Cancer Genetics 101

Our bodies are made up of billions of cells. In our cells there are structures called chromosomes that are made up of a long string of letters called our DNA. Our DNA is divided up into about 20,000 genes.  Most of our genes come in pairs: one copy from our mother, and one copy from our father.  Our genes provide the instructions to build proteins for everything we need to grow and function, from determining the color of our hair to how sticky our ear wax is.

One important function that some genes perform is regulating how quickly cells grow and divide. Cancer starts when cells begin to grow and divide out of control.

Most of the genes that are related to inherited cancer risk are ones that normally protect us from getting cancer.  These are sometimes referred to as “tumor suppressor” genes.  The job of these genes is to repair damage to our DNA and to help keep cells from growing out of control. As cells in the body are dividing to make more cells, they have to copy the long string of letters that make up our DNA. As that copying process is happening, there are bound to be spelling errors that happen, which we call genetic damage. Genetic damage can be caused by random chance, or by exposure to things in the environment like UV rays from the sun, cigarette smoke, toxins, or certain types of viruses.

One gene that is commonly thought of when considering inherited cancer risk genes is the BRCA1 gene.  Breaking down the name of this gene: BR stands for BReast, the CA for CAncer, and the number 1 is because this was the first gene discovered that was known to be associated with breast cancer in families.  This is a gene that we all carry, both males and females, and each of us inherit one copy of the BRCA1 gene from our mother and one from our father.  

Individuals who inherit a non-working copy of the BRCA1 gene from either parent have a higher chance to develop breast, ovarian, prostate, and pancreatic cancers. When the BRCA1 genes are working properly, they result in proteins that work in a complex with other proteins to repair damage to your DNA.  Imagine that this is like a spell-check machine, at work to correct any typos in the DNA string (genetic damage).   Sometimes genetic damage can occur to one copy of an individual’s BRCA1 genes. In most cases, this does not result in cancer, because most people have two working copies of the BRCA1 gene. If something happens to one copy of the gene, then most people have a second copy of the gene as a spare, or a backup, and you only need one copy of that gene to keep the spell check machinery working. But if something else happens down the line to damage your other copy of the BRCA1 gene, then the spell check machinery would break down and genetic damage would build up. Genetic damage building up is what can cause a cell to grow out of control, which is what can lead to cancer. This is how cancer can start in anyone (sporadic cancer).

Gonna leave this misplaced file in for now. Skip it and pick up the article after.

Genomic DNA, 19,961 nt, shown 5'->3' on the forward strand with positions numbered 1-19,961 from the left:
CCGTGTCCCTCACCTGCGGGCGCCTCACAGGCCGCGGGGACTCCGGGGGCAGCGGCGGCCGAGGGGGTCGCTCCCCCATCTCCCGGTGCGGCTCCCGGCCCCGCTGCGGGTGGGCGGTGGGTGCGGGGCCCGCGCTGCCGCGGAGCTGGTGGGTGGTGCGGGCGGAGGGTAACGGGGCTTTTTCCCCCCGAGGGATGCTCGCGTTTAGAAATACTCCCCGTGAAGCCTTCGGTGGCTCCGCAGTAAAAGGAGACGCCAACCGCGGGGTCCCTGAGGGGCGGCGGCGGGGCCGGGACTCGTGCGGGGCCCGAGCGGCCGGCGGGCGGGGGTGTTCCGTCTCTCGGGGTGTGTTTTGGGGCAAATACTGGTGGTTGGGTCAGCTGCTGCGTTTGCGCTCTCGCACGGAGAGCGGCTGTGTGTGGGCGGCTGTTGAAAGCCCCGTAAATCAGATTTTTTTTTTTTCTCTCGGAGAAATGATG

Cancer can run in a family, or be inherited, when a change (or mutation) is passed on in a gene such as BRCA1 through the sperm or the egg. Every cell in our bodies copies over the genetic information that is passed on from the sperm and the egg.  In individuals with an inherited risk for cancer, every cell in their body only has one working copy of that gene. They are essentially one step closer to cancer because they do not have that backup, or spare copy of the BRCA1 gene. If something happens to their one working copy of BRCA1, their spell check machinery essentially breaks down. Because of this, people who inherit mutations in these genes have a higher lifetime risk to get related cancers, have a higher risk to get cancer at younger ages, and (depending on the gene) have increased risks to get cancer more than one time in their life.

We have known about and been testing people for mutations in the BRCA1 gene since the 1990’s, but research through the years has shown that a number of other genes have a link to various types of hereditary cancer. Genetic counselors are specialists who can help answer questions and assess personal and family histories to determine if someone is at a high risk for a hereditary cancer syndrome.

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